Each person’s hair responds differently to an ingredient or product in a unique way. For my thick, kinky curly hair, certain formulations with agave nectar as the primary humectant can make my hair hard and crispy. But my hair responds very well to glycerin with increased softness and moisture.

Humectants and Humidity
In high humidity using humectants can lead to frizz because moisture is taken from the environment into hair resulting in swelling of the hair shaft and poofiness. Humectants should always be used with a moisture sealant.

What are good sealants?
Natural sealants include butters such as shea butter and cocoa butter. In fact cocoa butter is such a good occlusive that it is approved by the FDA to minimize transepidermal water loss by the skin. Mineral oil and dimethicone are two other sealants that are very effective at minimizing water loss once used appropriately.

When it comes to moisturizing hair you’ll definitely need to find which product works for you. Navigating through the abundance of products seems daunting but understanding the ingredient list can help you narrow down your choices. In order to evaluate whether a moisturizer will be good for your hair or not you’ll need to know a few things:

Your hair texture (fine, medium, thick)
Is the product a light lotion or thicker cream?
Is there water in the product to hydrate the hair?
Are there humectants in the product? Where are they in the ingredient list?
Are there any occlusive agents in the product to minimize water loss to the environment?

So what’s the bottom line? Humectants should be a staple in every natural’s product cabinet. They can be used in every season to hydrate and soften the hair.  The secret to long-lasting hydration is incorporating humectants into your regimen and using a moisturizer that contains water-loving ingredients. After cleansing and conditioning your hair, moisturize with a water based moisturizer and then seal with oil.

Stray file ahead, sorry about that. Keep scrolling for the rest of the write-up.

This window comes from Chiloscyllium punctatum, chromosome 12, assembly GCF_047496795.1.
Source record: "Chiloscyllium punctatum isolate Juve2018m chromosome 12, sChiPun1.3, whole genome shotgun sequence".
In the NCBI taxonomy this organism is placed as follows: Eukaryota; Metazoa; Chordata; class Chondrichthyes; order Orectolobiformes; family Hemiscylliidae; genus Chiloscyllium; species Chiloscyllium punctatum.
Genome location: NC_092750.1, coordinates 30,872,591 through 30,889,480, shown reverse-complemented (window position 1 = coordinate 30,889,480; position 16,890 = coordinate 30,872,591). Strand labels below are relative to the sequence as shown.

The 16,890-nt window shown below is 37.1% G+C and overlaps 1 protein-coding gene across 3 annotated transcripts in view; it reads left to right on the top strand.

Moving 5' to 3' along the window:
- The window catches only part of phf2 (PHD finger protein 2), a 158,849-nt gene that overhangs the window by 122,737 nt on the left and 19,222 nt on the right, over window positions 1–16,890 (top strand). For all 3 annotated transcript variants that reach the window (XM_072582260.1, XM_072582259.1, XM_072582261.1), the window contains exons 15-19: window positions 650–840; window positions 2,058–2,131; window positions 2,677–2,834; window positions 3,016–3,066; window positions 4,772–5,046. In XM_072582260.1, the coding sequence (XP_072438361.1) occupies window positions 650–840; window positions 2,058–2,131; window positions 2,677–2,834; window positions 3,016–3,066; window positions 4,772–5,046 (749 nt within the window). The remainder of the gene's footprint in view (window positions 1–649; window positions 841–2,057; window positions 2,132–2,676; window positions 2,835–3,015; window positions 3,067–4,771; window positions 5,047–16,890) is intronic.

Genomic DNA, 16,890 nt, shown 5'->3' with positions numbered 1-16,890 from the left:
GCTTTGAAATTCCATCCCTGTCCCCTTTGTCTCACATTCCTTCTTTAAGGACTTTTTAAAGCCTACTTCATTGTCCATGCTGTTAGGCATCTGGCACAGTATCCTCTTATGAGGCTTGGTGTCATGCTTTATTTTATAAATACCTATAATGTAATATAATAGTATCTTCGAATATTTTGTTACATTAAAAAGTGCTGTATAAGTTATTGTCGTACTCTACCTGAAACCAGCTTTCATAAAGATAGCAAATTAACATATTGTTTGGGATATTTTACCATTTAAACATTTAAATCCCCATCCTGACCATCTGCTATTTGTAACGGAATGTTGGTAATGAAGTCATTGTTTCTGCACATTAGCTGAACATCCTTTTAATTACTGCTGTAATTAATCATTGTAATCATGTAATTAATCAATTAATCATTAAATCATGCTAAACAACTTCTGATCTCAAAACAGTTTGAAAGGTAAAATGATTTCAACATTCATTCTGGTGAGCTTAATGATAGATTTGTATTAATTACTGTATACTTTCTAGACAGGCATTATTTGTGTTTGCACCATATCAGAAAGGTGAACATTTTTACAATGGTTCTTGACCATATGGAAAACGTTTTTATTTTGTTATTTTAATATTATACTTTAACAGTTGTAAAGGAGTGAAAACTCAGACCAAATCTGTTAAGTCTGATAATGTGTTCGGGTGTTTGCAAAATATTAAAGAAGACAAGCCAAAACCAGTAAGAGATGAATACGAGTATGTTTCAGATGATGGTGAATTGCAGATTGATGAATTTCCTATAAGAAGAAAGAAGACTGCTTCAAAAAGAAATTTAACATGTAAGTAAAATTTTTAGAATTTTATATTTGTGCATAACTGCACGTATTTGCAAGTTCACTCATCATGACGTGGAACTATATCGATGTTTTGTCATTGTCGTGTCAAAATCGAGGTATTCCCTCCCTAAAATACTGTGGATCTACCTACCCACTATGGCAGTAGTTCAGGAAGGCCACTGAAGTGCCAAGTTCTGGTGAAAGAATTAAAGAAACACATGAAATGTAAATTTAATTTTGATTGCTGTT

Note that moisturizing and sealing can be done with one product that contains both water-based ingredients and occlusive agents, or with two separate products.

If your hair is fine then you’ll want to use lighter, thinner moisturizing lotions that don’t weigh your hair down, but are effective at moisturizing such as the Earthtones Naturals Curl Quench Coconut Moisture Milk. Lighter oils like fractionated coconut oil or avocado oil can be used over heavier oils such as olive oil.

For thicker hair textures, products with heavier oils and butters are more ideal to effectively soften and moisturize the hair. An example is the Earthtones Naturals Curl Quench Hair Butter. Incorporating these simple but effective strategies into your regimen will result in ultra hydrated kinks, curls and coils.

Last modified on Wednesday, 12 October 2016 12:04
Dr. Susan Walker

Susan is a licensed Naturopathic Doctor and aspiring trichologist (hair and scalp specialist) who helps women absolutely love their natural hair, improve their health and feel great about how they look and feel. She is the Founder and creative director of the Earthtones Naturals product line, a premium Canadian hair and beauty product line line of formulated to address many of the needs unique to women with naturally curly and kinky hair. Susan's goal is to help women love their hair and hosts workshops, events and Love Your Hair™ parties to accomplish this. She has been a speaker and workshop presenter at various national and international conferences including the Taliah Waajid World Natural Hair Health and Beauty Show in Atlanta, the Toronto Natural Hair Show, The Canadian Naturalista Hair Expo and the Natural Hair Congress in Montreal.

Twitter: @EarthtonesNtrls

Facebook: Earthtones Naturals

Website: www.earthtonesnaturals.com